• Why didn’t I get the support I needed to get this done?
  • What can I learn from this to be more successful?
  • What can I do differently next time?

I want the Magic Bus, I want the Magic Bus, I want the Magic Bus…

When I read sentiments like Giese’s my mind goes back over my own trials, setbacks and successes. What have I learned? Innovation is not magic. It is not, in and of itself, a reason to change. I may have interesting, exciting ideas, but that won’t get me buy-in. Even when I can see exactly where I want to take people and the incredible outcomes they’ll experience once they arrive at that destination, it doesn’t mean they are ready to climb aboard my bus. I’ve learned that in order to implement and sustain successful programs, it’s important to build capacity before starting the journey…to make sure I have everyone on board who needs to be on board.

I want it, I want it, I want it, I want it…

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How is capacity built? Identify a role model or mentor and work to learn to:

Establish relationships
Cultivate a rapport with key stakeholders before the time comes you need to ask for their support.

Work within a framework
Use federal and state plans, professional standards, and local strategic plans, goals and objectives.

Have an implementation plan
It can be an internal document that isn’t shared publicly, but have a plan with achievable objectives on a timeline to keep you moving.

Get buy-in from higher up
Show a direct connection of how your plan of action will help achieve the desired outcomes of your organization.

Build consensus
Work with all groups of key-stakeholders to create a network of support: your school board, administrators, teachers, students, parents, community members without school-aged children, and businesses and professional associations.

Connect allies
Introduce these different groups of stakeholders to one another so that they can find common ground upon which to support you.

Communicate. Communicate. Communicate
Positive promotion and good public relations are your best tools in building and sustaining capacity.

Find, implement and celebrate easy wins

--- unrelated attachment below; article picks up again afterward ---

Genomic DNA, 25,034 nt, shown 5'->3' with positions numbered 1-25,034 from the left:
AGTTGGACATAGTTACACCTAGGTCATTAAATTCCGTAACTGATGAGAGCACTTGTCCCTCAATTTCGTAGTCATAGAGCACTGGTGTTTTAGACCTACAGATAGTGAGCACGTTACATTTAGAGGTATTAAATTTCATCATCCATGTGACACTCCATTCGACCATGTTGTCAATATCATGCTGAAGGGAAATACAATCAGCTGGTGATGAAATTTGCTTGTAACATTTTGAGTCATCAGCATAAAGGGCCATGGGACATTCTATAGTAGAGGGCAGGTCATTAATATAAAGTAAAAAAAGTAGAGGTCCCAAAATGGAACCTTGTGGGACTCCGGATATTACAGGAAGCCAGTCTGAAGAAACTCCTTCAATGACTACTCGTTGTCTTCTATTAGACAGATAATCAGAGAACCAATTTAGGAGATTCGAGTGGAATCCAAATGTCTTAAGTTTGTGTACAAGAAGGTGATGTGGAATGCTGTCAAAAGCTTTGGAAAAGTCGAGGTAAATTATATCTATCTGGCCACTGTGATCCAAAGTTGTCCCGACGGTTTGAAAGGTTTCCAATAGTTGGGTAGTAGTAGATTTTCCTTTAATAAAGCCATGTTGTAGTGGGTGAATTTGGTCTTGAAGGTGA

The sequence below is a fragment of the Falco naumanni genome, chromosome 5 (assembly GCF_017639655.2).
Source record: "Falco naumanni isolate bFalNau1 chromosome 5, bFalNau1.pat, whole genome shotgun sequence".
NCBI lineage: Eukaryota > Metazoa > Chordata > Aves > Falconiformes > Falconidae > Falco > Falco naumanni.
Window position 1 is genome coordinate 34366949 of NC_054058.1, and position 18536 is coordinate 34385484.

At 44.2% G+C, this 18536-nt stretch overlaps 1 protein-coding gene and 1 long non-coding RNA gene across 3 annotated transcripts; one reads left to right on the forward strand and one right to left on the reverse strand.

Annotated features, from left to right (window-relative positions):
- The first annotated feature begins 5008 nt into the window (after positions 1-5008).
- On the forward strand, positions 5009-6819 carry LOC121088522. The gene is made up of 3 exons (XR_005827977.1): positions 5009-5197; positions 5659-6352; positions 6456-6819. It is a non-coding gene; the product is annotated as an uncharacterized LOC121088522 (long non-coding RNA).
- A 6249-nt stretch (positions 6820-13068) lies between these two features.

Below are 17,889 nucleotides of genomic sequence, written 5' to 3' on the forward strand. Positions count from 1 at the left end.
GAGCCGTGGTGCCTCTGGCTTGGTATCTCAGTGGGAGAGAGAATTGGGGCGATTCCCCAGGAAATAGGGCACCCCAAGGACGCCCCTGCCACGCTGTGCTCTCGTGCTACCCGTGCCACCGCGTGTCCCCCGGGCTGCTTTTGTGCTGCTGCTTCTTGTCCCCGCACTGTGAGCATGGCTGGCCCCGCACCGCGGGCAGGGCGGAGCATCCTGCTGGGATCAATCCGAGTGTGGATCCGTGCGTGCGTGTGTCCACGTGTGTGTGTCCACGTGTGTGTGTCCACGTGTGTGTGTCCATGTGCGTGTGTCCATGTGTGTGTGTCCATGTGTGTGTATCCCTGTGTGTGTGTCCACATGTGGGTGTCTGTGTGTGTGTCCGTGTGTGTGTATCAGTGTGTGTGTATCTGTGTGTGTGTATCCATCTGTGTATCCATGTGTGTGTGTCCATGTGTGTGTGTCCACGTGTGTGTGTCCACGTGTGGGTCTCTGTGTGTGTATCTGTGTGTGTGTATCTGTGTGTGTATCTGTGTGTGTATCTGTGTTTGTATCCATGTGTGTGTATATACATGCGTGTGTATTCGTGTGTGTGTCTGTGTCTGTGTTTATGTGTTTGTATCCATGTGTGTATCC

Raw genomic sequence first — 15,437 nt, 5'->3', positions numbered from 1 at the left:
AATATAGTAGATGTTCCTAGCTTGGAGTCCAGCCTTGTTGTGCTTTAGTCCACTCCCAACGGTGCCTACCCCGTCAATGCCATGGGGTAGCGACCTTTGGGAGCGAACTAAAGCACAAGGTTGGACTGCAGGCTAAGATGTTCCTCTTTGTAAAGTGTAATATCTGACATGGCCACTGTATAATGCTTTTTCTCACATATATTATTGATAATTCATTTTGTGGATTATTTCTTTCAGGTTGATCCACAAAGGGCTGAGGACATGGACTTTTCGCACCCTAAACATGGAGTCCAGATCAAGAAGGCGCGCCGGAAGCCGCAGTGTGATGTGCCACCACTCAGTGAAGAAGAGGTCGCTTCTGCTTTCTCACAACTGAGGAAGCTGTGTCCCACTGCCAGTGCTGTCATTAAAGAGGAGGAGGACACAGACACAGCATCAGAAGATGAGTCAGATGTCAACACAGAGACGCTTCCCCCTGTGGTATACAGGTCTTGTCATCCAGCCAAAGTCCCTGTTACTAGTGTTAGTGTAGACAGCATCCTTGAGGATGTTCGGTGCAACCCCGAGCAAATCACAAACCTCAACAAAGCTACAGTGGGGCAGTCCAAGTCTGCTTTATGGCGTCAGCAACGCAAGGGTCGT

Find the low-hanging fruit that you can easily pick, share and hold up as examples of success.

Build momentum from little victories
Be sure that all stakeholder groups know of your early easy wins; also make sure they understand the significance of easy wins in your larger plan.

Document and distribute
Compile measured and anecdotal evidence of your plan’s progress and regularly get it into the hands of all stakeholder groups.

These are the steps successful innovators use to successfully create change within existing organizations.

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In 1968 Tom Wolfe published his Electric Kool-Aid Acid Test, showcasing Ken Kesey and his followers riding a psychedelically-painted school bus across the United States. The story is now considered romantic folly. What difference did that bus trip make? Was there any impact on people outside the bus, or was it simply Kesey and company tripping? More importantly and to the point, when you think of your own journey, are you willing to accept Kesey’s folly? If you’re disappointed by setbacks, probably not…

Every day you’ll see the dust as I drive my baby in my Magic Bus…

The image of a psychedelic ride has been used by the Beatles, the Who, the Partridge Family, even Miss Frizzle. It’s a great symbol of breaking out of our current constraints! But if you’re not willing to settle for joy riding on your own, then you need to do the kind of capacity-building that will fill your bus with passengers and give you a greater potential to drive change. Learn to think more strategically, with conviction to learn from your setbacks. Reassess, regroup and build capacity for future success.

These are hard lessons…and it’s hard work. Sure driving your own bus can be an exhilarating trip, but when you take a hit, you need to stop and assess the impact of the collision. When you run low on gas, you need to have a dependable place to pull in and refuel. It may not seem as spontaneous and unfettered as Kesey’s wild ride, but sustained change seldom is.

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Magic Bus Lyrics: http://www.azlyrics.com/lyrics/who/magicbus.html

magic bus4“The Magic Bus” written by Pete Townsend, 1965.

Sheninger: Teacher Accountability Through a New Lens

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Reposted from A Principal’s Reflections:

The structure and function of the majority of schools in this country is the exact opposite of the world that our learners are growing up in.  There is an automatic disconnect when students, regardless of their grade level, walk into schools due to the lack of engagement, relevancy, meaning, and authentic learning opportunities.  Our education system has become so efficient in sustaining a century old model because it is easy and safe.  The resulting conformity has resulted in a learning epidemic among our students as they see so little value in the cookie-cutter learning exercises they are forced to go through each day. The bottom line is that they are bored.  It is time that we create schools that work for our students as opposed to ones that have traditionally worked well for the adults.